David Arnold, who has scored five 007 movies as well as alien blockbuster Independence Day, is opposing plans to build a basement conversion at a house near the AIR recording studios in Hampstead, north London.

The musician claims the work proposed by neighbours, who want to add an underground swimming pool and gym to their home, will disrupt recordings at the studio complex, which was set up by Beatles producer Sir George Martin.

Arnold has written a letter to officials at Camden Council in a bid to persuade them not to grant planning permission for the project.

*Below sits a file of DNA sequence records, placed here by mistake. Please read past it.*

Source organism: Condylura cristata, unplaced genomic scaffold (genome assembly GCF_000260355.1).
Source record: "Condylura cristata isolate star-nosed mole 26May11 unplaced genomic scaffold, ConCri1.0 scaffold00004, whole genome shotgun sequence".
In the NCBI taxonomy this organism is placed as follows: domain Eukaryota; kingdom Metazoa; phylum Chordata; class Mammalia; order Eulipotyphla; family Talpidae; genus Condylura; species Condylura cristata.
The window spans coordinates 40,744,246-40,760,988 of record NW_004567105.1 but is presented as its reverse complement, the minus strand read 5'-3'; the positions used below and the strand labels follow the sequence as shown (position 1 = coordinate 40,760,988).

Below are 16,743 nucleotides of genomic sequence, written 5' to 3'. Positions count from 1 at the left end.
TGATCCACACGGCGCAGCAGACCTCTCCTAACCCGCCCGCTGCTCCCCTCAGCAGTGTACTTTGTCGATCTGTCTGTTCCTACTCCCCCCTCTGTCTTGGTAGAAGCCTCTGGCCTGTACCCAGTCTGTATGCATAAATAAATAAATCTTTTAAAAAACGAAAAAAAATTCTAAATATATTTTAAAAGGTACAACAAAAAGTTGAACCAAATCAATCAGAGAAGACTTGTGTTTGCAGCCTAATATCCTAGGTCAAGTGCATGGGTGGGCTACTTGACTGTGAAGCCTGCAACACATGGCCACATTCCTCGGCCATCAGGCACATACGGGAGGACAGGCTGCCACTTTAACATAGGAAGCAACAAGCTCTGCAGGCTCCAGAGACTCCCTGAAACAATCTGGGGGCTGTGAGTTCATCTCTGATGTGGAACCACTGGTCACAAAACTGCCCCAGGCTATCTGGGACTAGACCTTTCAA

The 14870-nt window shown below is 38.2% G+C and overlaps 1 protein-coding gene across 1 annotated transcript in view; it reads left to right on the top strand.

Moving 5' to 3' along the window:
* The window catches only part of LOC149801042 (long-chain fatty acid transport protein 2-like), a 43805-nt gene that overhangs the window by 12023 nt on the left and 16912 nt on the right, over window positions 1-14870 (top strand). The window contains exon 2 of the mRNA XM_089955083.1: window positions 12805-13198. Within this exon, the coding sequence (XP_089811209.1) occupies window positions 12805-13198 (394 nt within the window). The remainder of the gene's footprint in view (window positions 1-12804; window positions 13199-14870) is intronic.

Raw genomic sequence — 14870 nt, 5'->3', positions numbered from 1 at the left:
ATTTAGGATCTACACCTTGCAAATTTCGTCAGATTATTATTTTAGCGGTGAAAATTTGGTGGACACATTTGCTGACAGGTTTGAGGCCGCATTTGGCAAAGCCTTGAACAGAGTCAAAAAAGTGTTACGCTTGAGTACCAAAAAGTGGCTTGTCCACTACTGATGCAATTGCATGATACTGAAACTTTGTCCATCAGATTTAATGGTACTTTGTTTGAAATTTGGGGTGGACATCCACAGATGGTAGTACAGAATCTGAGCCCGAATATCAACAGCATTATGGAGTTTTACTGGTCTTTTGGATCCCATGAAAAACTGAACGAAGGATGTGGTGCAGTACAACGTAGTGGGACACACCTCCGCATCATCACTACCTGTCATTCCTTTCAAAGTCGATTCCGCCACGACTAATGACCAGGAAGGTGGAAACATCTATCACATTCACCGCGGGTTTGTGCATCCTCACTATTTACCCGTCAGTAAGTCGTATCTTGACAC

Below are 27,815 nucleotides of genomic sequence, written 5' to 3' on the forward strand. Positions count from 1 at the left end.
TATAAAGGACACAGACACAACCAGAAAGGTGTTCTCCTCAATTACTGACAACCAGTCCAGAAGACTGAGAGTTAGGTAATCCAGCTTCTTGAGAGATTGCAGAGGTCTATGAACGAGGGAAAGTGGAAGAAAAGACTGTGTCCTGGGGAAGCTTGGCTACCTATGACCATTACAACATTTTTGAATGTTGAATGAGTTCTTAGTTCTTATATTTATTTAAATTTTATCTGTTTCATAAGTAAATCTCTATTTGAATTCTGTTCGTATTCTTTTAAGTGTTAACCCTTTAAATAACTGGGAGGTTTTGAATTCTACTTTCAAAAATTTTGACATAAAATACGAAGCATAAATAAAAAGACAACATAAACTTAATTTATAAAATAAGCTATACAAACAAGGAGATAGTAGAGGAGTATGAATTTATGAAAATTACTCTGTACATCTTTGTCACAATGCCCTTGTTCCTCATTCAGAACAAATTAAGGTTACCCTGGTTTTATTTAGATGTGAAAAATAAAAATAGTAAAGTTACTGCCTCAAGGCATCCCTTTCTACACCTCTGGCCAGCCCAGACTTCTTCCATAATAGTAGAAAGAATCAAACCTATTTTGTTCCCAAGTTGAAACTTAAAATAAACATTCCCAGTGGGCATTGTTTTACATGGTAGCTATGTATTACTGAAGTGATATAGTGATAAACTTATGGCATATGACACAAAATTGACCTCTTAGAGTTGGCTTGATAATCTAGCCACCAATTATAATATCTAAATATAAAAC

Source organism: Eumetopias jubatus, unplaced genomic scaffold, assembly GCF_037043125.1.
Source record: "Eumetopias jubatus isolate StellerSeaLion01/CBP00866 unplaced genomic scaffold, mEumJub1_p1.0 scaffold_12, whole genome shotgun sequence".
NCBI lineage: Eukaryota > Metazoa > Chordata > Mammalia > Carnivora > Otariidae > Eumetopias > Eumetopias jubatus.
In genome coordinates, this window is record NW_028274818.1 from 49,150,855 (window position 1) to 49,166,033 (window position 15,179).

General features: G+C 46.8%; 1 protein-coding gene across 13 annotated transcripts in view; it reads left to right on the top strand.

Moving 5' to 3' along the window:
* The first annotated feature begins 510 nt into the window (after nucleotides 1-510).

He writes, "When I record in the main hall at AIR with an orchestra every extraneous noise can affect the work. If there is a noise beyond a certain level we can't work. The studio is home to many film composers who work here and bring in millions of pounds worth of business from abroad. It's effectively a hugely successful export business... The type of excavation works proposed and the drilling involved would render our workplace unusable. It couldn't function as a recording studio and would send those millions of dollars to other countries..."

The studio complex, which was originally housed on Oxford Street before moving to Hampstead in 1991, is best known as the site where Bob Geldof recorded his 2004 Live Aid single with stars including Chris Martin and Bono.